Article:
✓ Both texts base due diligence obligations on the UN Guiding Principles on Business and Human Rights and OECD Guidelines for Multinational Enterprises, and that both EP and Council have strengthened the environmental risk categories in Annex X.
✓ The Grandfathering clause for spare parts proposed in the EP text.

We have however reservations and will remain vigilant on the following points:

Timeline & targets
The innovative approach of this regulation requiring multiple new sustainability criteria declaration and control, accompanied by close to 40 currently unknown secondary acts, is a first in terms of implementation.
Recommendation: ample resources should be dedicated by lawmakers to ensure that the proposed targets and timelines for the implementation of the new sustainability criteria can be met.

Guarantee of origins
Concerns over the explicit possibility in the Council text to use guarantees of origin alone as proof of clean and renewable energy for the purposes of the battery carbon footprint calculations.

Recycling and end of life
Binding recycling content should always go hand in hand with a careful assessment of the environmental costs and benefits, and compatible with the real technological state of the art and availability of recycled materials.
Further, availability of batteries for second life must be considered. We would like to stress that EV batteries should always be handled by professionals with a certain level of qualification, and that the same goes for potential EV battery waste. Minimum conditions for battery recycling outside Europe should be ensured, accompanied by a deadline for when such conditions must be established. This can help to get extra-EU battery recycling industry ready for incoming EOL battery volumes.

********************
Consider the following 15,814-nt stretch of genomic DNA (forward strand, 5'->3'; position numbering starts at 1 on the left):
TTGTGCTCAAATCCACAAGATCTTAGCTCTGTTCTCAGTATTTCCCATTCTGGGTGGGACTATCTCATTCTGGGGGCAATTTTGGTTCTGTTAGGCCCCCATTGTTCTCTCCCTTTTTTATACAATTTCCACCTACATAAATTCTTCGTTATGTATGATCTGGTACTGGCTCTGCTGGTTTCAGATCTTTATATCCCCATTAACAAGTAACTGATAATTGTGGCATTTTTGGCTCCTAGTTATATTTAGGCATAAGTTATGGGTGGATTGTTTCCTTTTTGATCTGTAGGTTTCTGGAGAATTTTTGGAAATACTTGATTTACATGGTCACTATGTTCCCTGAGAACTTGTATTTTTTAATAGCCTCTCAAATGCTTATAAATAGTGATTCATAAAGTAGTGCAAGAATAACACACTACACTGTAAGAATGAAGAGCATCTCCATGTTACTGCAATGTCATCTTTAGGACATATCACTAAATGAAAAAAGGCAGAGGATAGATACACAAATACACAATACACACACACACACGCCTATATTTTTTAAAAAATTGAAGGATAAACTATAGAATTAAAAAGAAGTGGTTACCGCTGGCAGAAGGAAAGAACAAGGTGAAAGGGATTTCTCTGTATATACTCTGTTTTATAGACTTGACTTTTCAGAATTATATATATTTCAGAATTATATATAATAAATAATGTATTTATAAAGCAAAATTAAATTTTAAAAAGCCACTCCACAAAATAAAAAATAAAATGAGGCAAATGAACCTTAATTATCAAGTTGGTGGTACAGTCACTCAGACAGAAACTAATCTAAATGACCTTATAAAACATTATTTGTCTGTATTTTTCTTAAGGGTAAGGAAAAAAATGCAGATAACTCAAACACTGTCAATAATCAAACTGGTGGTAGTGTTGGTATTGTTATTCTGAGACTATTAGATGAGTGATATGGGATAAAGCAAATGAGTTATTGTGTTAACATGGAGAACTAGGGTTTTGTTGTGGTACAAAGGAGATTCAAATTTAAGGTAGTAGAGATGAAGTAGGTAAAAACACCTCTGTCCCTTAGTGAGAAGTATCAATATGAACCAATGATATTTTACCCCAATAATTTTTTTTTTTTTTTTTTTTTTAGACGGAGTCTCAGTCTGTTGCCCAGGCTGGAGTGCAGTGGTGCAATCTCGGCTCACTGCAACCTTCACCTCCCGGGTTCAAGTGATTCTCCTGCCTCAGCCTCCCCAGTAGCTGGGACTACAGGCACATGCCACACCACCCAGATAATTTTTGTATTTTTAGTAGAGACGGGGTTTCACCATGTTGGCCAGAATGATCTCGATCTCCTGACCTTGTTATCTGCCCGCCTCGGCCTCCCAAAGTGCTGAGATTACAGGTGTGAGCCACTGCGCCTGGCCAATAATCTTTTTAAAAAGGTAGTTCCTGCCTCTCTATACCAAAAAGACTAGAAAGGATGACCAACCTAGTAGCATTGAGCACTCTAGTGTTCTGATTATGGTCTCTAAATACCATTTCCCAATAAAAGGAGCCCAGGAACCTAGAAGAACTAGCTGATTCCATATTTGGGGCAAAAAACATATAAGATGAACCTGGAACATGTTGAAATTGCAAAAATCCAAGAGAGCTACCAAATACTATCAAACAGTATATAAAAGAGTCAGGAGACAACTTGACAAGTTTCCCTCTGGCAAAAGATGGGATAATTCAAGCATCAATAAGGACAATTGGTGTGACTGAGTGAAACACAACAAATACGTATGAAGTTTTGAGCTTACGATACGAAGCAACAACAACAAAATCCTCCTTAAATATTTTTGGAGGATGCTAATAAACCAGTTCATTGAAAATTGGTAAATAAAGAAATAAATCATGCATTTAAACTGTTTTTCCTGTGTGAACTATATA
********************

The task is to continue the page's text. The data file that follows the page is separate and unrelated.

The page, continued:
Recommendation: Recycling targets in Article 57, Annex XII must be brought forward in the Council text (in line with the timelines proposes by the Commission) to reflect the vital need for a domestic supply of raw materials. At the same time, the possibilities for reuse must be clarified as more EV batteries are available for second life.
The substances needed for EV batteries should always remain in a waste loop. Future potential restrictions of substances must take into consideration the strategic autonomy objective of the EU battery sector, the performance of EV batteries and the closed loop of the substances needed for batteries. In addition, second-life batteries should not be exempted from obligations on performances and durability.

Removability
We want to highlight the significant technical difficulties, safety and performance challenges coming with the EP’s proposed removability and replaceability requirements for EV and industrial batteries at cell level. Such requirements would remove any incentive or space to innovate and contradicts the idea of longer lasting and better performing batteries if battery pack designs are not allowed to change over time.